After going to college in North Carolina on an athletic scholarship, Seth Jahn thought he was done with soccer.
“It’s the beautiful game, man,” he admits. But he wanted something else. “I didn’t want to play a game to define my life,” he said.
But soccer, it turns out, was not done with him. Jahn is making his Paralympics debut in Rio as a co-captain of the U.S. seven-a-side soccer team.
To make it, he had to first overcome combat injuries suffered in 2010 while serving his final Army deployment to Afghanistan. He suffered severe damage to his ribs and spinal cord, as well as a traumatic brain injury, when the vehicle he was in rolled down a cliff and pinned him underwater. Doctors told him he would never walk again.
But Jahn shocked medical staff with his progress. Over two years, he re-learned how to speak, and finally reclaimed the ability to move. In a military rehab program, he was offered a tryout with the Paralympic soccer team.
“Having the opportunity to wear the crest and flag on my shoulder again in a different capacity was a significant motivation,” he said.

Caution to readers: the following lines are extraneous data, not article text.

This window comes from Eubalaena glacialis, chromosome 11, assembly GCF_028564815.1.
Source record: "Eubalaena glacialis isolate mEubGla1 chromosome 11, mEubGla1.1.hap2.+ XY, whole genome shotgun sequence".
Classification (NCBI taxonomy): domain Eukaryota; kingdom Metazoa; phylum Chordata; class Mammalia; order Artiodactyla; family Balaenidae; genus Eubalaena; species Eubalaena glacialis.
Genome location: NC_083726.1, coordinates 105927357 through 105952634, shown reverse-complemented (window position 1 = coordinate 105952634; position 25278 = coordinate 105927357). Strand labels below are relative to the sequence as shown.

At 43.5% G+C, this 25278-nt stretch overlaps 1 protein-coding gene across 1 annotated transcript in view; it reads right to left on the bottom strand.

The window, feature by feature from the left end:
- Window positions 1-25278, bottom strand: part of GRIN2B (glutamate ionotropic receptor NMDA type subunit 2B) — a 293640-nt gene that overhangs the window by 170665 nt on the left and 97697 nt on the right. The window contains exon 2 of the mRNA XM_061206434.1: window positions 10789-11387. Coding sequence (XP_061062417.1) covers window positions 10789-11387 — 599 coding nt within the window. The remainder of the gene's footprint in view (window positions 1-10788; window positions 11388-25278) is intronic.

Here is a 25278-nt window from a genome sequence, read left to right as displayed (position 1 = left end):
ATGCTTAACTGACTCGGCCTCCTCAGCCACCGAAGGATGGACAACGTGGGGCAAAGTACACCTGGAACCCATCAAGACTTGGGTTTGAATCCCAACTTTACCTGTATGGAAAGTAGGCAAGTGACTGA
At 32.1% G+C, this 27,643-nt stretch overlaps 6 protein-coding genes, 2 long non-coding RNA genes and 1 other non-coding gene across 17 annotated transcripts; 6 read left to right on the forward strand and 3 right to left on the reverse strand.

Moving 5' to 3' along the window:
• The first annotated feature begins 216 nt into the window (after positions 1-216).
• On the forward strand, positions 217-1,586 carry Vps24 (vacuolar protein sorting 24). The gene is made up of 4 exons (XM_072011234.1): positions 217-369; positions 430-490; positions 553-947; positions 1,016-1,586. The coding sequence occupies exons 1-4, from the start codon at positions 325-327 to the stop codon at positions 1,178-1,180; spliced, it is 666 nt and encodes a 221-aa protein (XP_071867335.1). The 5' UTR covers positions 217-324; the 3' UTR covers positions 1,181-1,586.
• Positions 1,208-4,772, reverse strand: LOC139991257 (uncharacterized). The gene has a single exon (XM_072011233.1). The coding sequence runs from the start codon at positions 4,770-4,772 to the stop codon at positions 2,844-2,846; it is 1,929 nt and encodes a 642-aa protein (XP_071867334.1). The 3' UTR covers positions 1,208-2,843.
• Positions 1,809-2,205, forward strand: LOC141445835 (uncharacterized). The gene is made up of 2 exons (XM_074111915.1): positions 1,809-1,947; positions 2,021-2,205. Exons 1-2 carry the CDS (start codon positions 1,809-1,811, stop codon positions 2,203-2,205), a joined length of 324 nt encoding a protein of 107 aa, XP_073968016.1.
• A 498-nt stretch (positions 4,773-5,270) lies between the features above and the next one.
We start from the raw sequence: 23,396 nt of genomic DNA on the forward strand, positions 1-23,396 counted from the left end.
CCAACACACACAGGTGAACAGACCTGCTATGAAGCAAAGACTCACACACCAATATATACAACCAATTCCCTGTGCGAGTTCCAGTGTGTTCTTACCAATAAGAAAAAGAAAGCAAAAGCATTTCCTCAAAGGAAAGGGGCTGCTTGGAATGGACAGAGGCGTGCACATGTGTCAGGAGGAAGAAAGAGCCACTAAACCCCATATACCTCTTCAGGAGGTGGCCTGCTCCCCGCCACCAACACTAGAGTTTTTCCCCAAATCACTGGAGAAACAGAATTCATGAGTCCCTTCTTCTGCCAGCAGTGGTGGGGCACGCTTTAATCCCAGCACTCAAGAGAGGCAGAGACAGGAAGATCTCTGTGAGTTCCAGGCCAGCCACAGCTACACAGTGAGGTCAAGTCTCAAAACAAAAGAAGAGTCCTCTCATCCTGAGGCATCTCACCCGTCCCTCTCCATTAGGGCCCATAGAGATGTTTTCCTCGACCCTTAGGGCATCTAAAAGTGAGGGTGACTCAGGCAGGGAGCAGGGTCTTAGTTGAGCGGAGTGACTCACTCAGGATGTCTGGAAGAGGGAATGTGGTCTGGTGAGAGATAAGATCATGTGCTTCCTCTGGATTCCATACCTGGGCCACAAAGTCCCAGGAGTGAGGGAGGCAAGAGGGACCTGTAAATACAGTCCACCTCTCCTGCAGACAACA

Using soccer to build bridges
Soccer also served him in the military. Training with a unit of the Afghan National Army got off to a rocky start. “There was a big disconnect — they didn’t trust us, we didn’t trust them, and we were there for a similar mission,” he said.
Then a teammate brought a soccer ball to the helipad. “The barriers just dissipated.”
It became a tradition. The first five-on-five matches became 10 on 10, then 19 on 19. Americans and Afghans started laughing with each other like brothers, Jahn said.
Within a week, one of the guys on the Afghan team, who would never have felt comfortable speaking with the Americans before then, warned Jahn of an impending surprise attack.
“Essentially, I can say pretty confidently that soccer may have saved my life,” Jahn said.
Making the Paralympics team in 2014, Jahn said that seven-on-seven soccer, his event in the Paralympics, is a lot faster than a standard 11-on-11 match. It’s played on a smaller field, and the ball cannot travel more than a meter off the ground.
In Rio, Jahn, now 33 years old, said he is looking forward to playing the phenomenal Brazilian Paralympic soccer team.
After the Paralympics, he plans on tackling Mount Everest. He has already climbed two of the “seven summits” (Mount Kilimanjaro and Mount Elbrus), both after his injury in 2010.
“Everything worth having requires sacrifice,” he says.
Find out more about Paralympic athletes like Jahn on Twitter at #WithoutLimits. In Rio, the seven-a-side soccer tournament will take place from September 8 to 16.